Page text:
The Five Toughest Personnel Decisions


Part 3 of 5

“I’m at a loss about what to do about Margaret.” a manager said to me.

“What is the concern?” I asked.

“We hired Margaret about a year ago to manage a troubled group.  Although she has worked very hard, performance continued spiraling downward.”

“Were your expectations clear?”

“Yes, and she admits that she has fallen far short.”

“Did you give Margaret enough support?”

“Yes, we fully financed what she requested.  We met frequently and often agreed on needed changes.  For some reason, Margaret was unable to effect the changes or she took too long.”

“Were there unexpected challenges, things that blew up seemingly out of nowhere?”

“Not really, she had issues with a couple of employees and she had to replace a vendor but nothing too unusual.”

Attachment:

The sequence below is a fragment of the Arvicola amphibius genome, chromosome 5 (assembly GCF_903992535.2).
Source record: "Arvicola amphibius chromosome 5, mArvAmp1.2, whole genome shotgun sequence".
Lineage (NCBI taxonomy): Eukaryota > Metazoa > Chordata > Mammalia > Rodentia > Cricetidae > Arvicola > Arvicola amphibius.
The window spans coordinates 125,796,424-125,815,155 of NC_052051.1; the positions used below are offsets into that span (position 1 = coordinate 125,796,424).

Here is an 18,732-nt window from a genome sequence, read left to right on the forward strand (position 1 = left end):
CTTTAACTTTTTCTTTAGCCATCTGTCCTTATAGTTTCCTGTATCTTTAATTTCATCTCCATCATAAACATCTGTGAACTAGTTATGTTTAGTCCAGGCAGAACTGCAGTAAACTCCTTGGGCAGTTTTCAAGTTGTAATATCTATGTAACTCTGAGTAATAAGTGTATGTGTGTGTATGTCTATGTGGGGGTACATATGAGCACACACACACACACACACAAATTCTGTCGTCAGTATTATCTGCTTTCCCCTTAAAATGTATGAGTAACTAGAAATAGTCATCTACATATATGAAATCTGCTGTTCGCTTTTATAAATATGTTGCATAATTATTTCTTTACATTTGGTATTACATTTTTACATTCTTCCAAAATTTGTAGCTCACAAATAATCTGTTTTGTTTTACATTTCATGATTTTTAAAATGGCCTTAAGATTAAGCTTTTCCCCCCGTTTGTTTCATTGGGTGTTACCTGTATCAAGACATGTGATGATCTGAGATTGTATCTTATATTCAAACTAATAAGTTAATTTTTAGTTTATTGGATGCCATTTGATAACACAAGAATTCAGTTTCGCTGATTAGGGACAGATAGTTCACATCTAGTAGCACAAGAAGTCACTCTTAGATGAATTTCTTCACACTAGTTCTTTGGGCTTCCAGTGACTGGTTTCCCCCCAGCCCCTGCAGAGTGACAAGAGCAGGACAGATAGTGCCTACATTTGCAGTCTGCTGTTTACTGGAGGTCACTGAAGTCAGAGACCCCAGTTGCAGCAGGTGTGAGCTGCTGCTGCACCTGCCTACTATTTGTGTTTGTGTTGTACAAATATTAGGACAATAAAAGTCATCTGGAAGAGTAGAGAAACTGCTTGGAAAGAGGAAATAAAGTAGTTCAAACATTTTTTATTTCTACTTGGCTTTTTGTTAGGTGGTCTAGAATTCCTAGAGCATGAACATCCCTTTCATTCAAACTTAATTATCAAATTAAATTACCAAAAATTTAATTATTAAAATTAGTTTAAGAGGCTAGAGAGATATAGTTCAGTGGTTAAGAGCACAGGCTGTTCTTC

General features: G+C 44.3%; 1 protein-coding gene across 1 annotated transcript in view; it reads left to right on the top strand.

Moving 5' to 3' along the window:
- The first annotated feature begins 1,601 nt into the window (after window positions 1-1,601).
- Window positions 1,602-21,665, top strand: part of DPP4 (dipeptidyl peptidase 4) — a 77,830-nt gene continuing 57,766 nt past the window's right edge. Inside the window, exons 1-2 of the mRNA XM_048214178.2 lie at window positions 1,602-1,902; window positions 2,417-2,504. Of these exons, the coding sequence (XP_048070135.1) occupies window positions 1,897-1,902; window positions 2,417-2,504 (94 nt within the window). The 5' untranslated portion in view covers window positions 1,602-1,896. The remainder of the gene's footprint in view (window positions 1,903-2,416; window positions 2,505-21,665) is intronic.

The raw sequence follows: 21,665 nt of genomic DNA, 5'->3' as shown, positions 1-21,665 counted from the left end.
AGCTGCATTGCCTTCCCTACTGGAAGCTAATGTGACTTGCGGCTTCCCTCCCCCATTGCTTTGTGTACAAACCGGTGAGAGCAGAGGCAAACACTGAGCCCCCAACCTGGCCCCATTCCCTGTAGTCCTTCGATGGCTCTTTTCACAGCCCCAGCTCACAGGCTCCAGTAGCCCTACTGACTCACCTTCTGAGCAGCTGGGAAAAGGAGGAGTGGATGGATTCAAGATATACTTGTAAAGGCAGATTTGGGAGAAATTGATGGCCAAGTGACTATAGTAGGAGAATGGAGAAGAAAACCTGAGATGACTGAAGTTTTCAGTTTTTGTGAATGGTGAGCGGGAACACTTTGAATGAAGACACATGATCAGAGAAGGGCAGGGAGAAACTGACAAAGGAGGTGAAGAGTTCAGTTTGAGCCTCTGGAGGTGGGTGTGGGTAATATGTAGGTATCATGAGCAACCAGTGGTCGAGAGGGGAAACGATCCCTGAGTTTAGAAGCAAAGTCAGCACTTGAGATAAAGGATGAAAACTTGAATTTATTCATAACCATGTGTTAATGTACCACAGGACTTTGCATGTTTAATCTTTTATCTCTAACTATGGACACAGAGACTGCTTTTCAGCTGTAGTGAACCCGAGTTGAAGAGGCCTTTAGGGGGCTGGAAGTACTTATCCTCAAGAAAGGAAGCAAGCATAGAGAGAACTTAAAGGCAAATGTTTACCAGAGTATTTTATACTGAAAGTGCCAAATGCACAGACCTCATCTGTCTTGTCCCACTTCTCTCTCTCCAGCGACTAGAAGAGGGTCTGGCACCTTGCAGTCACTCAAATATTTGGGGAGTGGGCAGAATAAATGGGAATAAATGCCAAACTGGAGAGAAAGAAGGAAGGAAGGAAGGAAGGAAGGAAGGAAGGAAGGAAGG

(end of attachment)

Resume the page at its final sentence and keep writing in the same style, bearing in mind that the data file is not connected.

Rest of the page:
Margaret is an example of a good cooperate citizen who tried hard but was unable to achieve a tough goal.  There is a temptation to lower expectations and continue supporting hard working employees who do not achieve desired outcomes.

I believe, though, this is a case where the person just did not have the wherewithal to get the job done.  While it is heart-wrenching to remove a hard-working, committed employee, I think it would be better for all—including Margaret—to replace her and try again.

What do you think?

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